Read and follow instructions on chemical label and MSDS.
Know the location and proper use of fire alarms and fire extinguishers.
Lockout/Tagout (LOTO) for servicing or maintaining equipment is necessary to prevent sudden release of energy, thereby protecting personnel for serious injury or death.
Lockout is the placement of a lock device on an energy-isolating device to ensure that the equipment cannot be operated during equipment maintenance or repair.
Tagout is the placement of a tag device on an energy-isolating device to warn of the danger of operating, and to not start, the equipment until the tag is properly removed.
LOTO is performed only by an authorized employee, one who is made responsible for the lockout/tagout of machinery or equipment.
Employees whose job requires them to operate/use or be in the area of machinery or equipment on which service/maintenance is being performed is considered an affected employee. He/she must be notified prior to LOTO.
Locks are color-coded:
Gold—All other crafts
Black—Facilities/Outside contract work
Should LOTO work be performed by an outside contractor, the overseeing University contract
coordinator shall ensure that the contractor has its own LOTO program.
Shutting off and locking out electricity.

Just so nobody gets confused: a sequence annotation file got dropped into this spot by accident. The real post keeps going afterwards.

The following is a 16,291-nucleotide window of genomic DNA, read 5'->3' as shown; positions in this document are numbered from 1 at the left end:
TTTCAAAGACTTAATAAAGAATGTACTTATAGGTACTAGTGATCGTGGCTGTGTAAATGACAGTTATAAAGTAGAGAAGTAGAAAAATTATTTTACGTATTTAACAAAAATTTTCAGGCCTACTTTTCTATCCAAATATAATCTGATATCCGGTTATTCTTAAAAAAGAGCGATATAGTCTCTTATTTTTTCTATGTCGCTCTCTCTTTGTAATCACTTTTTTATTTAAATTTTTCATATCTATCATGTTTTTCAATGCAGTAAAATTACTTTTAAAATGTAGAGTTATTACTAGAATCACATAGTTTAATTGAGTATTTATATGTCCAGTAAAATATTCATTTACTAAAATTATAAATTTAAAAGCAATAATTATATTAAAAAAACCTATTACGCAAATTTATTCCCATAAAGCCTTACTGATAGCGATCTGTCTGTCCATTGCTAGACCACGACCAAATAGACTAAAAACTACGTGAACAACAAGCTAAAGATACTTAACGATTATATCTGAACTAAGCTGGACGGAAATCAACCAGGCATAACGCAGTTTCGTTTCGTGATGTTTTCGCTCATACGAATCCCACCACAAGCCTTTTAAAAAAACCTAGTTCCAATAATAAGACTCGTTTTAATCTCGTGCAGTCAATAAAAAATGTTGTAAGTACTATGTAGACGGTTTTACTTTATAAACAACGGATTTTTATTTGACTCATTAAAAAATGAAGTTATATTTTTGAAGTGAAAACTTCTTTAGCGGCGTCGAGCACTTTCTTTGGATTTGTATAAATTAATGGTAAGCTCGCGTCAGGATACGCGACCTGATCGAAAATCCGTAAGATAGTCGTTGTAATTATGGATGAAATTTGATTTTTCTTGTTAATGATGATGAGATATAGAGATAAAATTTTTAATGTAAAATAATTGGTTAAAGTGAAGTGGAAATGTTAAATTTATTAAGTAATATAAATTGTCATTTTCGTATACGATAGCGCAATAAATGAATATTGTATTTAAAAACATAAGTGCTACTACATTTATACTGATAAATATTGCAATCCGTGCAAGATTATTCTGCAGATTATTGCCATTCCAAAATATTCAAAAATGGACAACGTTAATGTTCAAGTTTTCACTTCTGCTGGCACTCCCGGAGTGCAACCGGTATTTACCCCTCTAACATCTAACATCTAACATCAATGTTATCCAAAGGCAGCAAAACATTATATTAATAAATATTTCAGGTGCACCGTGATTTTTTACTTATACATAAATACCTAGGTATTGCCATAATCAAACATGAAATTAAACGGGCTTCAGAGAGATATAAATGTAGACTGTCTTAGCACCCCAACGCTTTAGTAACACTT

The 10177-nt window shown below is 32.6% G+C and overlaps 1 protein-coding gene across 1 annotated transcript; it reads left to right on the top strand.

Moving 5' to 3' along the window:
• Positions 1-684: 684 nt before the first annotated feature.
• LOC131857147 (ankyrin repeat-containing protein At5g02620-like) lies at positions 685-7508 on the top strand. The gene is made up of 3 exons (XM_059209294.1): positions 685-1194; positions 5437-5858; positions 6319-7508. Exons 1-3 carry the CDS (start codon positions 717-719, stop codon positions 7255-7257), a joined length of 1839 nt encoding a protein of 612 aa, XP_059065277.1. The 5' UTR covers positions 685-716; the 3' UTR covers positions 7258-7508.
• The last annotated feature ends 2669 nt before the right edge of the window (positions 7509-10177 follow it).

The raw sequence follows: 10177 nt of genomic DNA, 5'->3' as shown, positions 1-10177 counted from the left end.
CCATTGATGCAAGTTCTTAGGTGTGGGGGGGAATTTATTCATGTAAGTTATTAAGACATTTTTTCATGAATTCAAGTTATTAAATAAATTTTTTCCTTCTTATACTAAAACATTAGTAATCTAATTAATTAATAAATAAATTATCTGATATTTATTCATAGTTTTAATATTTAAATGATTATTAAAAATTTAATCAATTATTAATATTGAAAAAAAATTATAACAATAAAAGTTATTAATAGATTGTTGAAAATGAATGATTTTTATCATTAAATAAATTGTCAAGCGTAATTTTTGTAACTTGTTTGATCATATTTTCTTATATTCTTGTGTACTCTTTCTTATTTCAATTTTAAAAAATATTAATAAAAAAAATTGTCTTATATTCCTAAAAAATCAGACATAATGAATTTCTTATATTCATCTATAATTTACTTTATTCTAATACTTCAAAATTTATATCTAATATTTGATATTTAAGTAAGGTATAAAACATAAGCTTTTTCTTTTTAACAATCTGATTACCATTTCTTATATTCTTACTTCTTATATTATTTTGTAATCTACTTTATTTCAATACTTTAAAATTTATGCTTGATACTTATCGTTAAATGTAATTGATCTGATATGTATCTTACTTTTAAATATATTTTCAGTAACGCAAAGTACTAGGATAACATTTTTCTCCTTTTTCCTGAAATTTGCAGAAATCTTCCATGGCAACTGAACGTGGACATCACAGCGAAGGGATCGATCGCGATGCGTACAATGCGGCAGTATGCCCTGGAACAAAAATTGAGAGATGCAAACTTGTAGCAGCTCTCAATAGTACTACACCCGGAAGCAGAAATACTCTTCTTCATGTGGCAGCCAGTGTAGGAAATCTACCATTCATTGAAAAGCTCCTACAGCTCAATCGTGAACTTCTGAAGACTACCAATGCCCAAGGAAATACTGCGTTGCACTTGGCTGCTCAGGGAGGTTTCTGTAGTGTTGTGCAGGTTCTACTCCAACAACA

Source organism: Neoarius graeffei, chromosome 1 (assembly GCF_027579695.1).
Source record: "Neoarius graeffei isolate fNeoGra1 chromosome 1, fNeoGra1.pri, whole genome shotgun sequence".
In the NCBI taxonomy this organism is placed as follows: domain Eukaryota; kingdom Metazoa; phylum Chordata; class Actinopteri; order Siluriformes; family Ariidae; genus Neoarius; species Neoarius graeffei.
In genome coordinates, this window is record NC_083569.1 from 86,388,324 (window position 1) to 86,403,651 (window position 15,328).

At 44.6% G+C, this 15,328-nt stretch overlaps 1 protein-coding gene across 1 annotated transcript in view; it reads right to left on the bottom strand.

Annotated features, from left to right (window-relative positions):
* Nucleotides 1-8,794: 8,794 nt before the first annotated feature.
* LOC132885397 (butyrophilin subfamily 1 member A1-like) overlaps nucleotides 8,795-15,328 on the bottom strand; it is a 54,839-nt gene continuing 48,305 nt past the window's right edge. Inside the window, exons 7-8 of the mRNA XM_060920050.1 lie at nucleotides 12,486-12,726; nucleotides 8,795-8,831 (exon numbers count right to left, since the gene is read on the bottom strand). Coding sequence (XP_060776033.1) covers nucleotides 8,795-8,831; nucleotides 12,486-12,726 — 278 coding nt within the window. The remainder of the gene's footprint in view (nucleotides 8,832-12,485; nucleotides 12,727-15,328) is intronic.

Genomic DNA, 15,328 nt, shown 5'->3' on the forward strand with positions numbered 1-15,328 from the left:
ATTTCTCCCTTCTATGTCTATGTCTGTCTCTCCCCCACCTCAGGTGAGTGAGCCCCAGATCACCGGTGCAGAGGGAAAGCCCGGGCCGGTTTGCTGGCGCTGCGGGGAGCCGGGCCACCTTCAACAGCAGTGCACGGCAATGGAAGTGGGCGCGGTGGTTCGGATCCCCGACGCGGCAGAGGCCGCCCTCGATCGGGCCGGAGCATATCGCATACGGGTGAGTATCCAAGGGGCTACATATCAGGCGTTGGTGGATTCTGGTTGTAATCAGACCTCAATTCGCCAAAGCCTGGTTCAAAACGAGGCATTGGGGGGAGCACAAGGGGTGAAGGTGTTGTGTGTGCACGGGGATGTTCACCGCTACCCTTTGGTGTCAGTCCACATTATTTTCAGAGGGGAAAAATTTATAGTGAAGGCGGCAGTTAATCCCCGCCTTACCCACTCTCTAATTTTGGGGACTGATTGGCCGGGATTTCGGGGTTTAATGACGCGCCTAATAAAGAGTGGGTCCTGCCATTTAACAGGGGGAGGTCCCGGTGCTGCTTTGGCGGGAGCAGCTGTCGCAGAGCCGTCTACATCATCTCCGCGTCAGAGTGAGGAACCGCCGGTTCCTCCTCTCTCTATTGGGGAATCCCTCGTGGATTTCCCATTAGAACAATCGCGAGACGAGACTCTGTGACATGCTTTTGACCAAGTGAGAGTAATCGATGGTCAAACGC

Releasing and locking out energy.
Draining and locking out material.
Steps to a safe lockout include:
Prepare for shutdown
Identify energy hazards
Locate control devices
Notify affected employees.
Turn off equipment.
Isolate all energy sources.
Release any stored energy.
Lock out switches or other energy controls.
Test the operating controls.
Check circuits and electrical parts to make sure they are de-energized.
Perform necessary service or maintenance.
Release from Lockout/Tagout
Inspect work area to ensure non-essential items have been removed and equipment components are intact.
Make sure all employees have been safely positioned or removed from the area.
Lockout/tagout devices are removed by the authorized employee who placed them on the equipment or under the direction of the employer should the authorized employee be unavailable.